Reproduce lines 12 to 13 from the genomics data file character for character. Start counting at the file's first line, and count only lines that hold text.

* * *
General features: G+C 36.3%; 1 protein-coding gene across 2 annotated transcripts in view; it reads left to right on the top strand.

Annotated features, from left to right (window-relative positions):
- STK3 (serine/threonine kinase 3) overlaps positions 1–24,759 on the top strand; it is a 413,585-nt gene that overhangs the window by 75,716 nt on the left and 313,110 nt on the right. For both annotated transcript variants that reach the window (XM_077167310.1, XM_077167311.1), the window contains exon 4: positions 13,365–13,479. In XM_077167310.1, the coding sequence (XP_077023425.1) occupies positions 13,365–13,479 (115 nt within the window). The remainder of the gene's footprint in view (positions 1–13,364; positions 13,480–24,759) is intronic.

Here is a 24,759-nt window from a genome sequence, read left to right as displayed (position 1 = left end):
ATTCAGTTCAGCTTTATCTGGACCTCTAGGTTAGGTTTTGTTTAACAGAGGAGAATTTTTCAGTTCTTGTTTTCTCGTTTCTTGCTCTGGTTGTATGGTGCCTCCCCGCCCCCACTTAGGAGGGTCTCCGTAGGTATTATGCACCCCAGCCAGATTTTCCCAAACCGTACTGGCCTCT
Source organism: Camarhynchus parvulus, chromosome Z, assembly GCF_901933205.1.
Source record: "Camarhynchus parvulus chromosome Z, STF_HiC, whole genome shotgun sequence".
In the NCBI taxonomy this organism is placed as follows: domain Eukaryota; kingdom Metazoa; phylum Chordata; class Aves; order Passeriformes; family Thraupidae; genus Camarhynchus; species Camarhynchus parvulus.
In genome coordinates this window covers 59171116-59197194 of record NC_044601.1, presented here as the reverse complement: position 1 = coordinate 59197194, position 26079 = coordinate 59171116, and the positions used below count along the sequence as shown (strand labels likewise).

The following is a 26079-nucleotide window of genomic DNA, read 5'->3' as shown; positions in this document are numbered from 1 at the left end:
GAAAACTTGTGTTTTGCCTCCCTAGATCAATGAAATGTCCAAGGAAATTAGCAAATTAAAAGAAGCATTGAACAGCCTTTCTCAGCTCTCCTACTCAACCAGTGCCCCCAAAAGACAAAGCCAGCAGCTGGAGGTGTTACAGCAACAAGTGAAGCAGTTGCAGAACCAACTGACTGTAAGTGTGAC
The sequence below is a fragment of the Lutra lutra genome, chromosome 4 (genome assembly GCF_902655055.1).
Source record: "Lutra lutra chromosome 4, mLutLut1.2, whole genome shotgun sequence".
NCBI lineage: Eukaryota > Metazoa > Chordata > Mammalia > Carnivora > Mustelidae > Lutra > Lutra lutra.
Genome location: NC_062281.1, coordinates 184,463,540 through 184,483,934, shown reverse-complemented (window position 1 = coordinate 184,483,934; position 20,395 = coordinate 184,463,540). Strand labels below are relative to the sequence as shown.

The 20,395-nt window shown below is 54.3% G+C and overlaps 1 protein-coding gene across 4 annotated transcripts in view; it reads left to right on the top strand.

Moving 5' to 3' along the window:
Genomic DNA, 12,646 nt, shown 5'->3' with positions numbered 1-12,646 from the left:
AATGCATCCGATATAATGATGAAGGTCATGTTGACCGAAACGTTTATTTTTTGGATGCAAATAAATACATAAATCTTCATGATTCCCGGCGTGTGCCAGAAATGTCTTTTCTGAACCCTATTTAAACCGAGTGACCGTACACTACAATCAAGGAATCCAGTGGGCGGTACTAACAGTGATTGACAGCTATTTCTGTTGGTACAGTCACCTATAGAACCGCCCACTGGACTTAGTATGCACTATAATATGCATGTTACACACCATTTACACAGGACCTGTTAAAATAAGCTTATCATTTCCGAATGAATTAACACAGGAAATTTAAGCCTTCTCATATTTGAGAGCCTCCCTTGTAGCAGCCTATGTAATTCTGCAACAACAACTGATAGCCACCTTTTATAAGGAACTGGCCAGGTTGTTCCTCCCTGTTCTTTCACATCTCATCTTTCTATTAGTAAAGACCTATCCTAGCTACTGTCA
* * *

The sequence below is a fragment of the Lutra lutra genome, chromosome 4 (genome assembly GCF_902655055.1).
Source record: "Lutra lutra chromosome 4, mLutLut1.2, whole genome shotgun sequence".